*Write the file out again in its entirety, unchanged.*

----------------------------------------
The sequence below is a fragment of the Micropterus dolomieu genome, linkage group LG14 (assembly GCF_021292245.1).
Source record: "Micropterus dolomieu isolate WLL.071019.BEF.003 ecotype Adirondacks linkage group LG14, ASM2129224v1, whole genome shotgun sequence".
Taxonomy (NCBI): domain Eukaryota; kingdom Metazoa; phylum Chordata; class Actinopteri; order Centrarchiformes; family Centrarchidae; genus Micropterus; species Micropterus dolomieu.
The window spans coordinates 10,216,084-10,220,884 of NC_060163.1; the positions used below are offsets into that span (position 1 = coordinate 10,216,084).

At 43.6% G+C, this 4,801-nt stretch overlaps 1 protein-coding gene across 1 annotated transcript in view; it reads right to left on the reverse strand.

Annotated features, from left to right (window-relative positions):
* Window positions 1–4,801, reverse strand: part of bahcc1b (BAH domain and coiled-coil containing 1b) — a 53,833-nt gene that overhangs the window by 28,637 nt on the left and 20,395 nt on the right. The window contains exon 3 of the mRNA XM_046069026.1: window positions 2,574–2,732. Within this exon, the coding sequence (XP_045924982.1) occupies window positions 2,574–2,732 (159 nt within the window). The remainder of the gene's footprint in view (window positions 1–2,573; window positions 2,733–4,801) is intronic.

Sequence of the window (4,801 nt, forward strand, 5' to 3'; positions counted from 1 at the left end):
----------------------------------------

The sequence below is a fragment of the Micropterus dolomieu genome, linkage group LG14 (assembly GCF_021292245.1).
Source record: "Micropterus dolomieu isolate WLL.071019.BEF.003 ecotype Adirondacks linkage group LG14, ASM2129224v1, whole genome shotgun sequence".
Taxonomy (NCBI): domain Eukaryota; kingdom Metazoa; phylum Chordata; class Actinopteri; order Centrarchiformes; family Centrarchidae; genus Micropterus; species Micropterus dolomieu.
The window spans coordinates 10,216,084-10,220,884 of NC_060163.1; the positions used below are offsets into that span (position 1 = coordinate 10,216,084).

At 43.6% G+C, this 4,801-nt stretch overlaps 1 protein-coding gene across 1 annotated transcript in view; it reads right to left on the reverse strand.

Annotated features, from left to right (window-relative positions):
* Window positions 1–4,801, reverse strand: part of bahcc1b (BAH domain and coiled-coil containing 1b) — a 53,833-nt gene that overhangs the window by 28,637 nt on the left and 20,395 nt on the right. The window contains exon 3 of the mRNA XM_046069026.1: window positions 2,574–2,732. Within this exon, the coding sequence (XP_045924982.1) occupies window positions 2,574–2,732 (159 nt within the window). The remainder of the gene's footprint in view (window positions 1–2,573; window positions 2,733–4,801) is intronic.

Sequence of the window (4,801 nt, forward strand, 5' to 3'; positions counted from 1 at the left end):